On Arab culture and literature

Newsday has a nice essay today by Matthew Shenoda on Arab culture and literature. An excerpt:

A survey of any of the major forces in contemporary Arab literature teaches us that while U.S. media have painted Arabs as villains of humanity, the truth is that dignity and a connection to place are central to Arab identity. We learn that the preservation of a peaceful life in one's home is a major theme in Arab literature. We learn that resistance as an innate part of people who deeply love their home and their humanity comes second to a celebration of life. We learn a reverence for nature.

In the midst of the horror of a U.S.-led war, we can look to Iraqi poet Saadi Youssef to understand that in his Basra, a child learns, "that when rain falls in mist/there will be no lightning at the end/of the horizon,/no thunder in the heart,/no wave on the river." Is this child now grown to be a "thug," as Rumsfeld claims, or is he a person yearning to reconnect with his land, to provide a place for his family to live and grow, a place in which to gaze out on a horizon that will not be dotted by missiles?

In Darwish's monumental memoir "Memory of Forgetfulness," which chronicles his experience being exiled in Beirut during the 1982 war, he writes, "They can aim sea, sky, and earth at me, but they cannot root the aroma of coffee out of me." Here we see coffee being used as an ancient symbol with roots in Abyssinia and Arabia to reflect a part of the very being of Darwish, a symbol rooted in the land, an aroma that cannot be erased by any amount of force.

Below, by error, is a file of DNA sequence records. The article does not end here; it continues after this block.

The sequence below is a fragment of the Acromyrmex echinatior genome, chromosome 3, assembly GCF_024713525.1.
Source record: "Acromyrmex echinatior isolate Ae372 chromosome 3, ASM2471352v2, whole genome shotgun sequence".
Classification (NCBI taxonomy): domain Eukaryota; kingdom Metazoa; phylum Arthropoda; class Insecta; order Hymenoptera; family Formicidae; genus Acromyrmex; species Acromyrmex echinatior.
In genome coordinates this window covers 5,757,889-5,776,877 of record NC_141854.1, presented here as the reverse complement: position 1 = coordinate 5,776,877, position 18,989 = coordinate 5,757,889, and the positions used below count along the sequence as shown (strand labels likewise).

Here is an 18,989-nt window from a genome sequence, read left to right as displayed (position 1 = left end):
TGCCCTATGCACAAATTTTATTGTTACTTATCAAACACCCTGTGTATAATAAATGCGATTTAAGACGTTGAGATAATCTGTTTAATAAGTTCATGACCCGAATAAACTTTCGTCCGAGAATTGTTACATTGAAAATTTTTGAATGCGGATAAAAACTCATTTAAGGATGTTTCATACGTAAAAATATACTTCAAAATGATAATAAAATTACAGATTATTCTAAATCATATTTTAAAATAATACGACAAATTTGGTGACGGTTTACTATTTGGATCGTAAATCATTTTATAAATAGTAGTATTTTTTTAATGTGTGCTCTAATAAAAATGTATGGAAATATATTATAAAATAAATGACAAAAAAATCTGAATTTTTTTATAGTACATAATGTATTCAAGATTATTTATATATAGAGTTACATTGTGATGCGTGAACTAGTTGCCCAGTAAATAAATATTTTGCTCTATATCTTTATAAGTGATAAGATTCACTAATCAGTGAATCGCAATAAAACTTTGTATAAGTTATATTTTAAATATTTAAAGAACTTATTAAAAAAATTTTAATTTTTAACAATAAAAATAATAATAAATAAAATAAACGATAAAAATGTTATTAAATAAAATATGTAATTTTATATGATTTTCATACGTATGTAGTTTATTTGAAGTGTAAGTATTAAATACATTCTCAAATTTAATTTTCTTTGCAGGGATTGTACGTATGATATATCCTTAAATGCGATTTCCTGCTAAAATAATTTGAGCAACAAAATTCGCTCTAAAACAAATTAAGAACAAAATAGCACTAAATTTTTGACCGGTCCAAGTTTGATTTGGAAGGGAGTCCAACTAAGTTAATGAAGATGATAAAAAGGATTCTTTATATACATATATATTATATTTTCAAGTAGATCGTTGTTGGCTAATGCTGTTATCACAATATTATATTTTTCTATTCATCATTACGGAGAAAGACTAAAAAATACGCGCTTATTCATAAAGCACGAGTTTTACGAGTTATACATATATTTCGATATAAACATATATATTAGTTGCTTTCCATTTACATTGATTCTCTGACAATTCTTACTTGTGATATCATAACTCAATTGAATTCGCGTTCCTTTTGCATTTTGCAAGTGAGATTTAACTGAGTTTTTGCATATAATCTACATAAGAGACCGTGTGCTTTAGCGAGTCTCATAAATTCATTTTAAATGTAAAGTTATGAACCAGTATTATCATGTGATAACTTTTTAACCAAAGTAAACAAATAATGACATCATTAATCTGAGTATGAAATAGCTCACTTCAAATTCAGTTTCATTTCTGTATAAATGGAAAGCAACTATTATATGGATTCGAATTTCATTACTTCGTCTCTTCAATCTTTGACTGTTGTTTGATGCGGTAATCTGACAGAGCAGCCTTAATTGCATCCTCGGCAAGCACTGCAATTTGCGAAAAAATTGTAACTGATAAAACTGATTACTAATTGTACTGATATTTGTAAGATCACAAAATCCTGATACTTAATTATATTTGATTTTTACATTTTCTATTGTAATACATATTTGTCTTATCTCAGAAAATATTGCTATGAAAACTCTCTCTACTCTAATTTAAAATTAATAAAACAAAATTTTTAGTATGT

Syrian poet Adonis, too, speaks of his connections to place in his poem "Remembering the First Century," when he writes, "A mountain speaks its name/to me./ After all, I have/some credentials." His credentials are roots tracing back beyond written record - his credentials are centuries of lineage in that place.

What many citizens of the United States do not have the opportunity to witness is the beauty of the Arab world, the way olive groves grace the landscape, the way children sit at the feet of their grandmothers, the way an ancient way of life has survived despite centuries of foreign occupation. And so perhaps the greatest understanding is for the people of the United States to see that Arabs are an ancient people, that the bombs over Iraq and the siege of Palestine are seeking to wipe out memory, the memory of history, of ancient and revered places, places we are all in some ways linked to.

Perhaps we need to learn that if we wipe out and erase Iraq and Palestine, we will, as Qabbani has learned, see that we are striking out half our own lives. Think of the beauty, as Darwish does, next time you smell the aroma of coffee.

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This page contains a single entry by published on April 25, 2004 2:42 PM.

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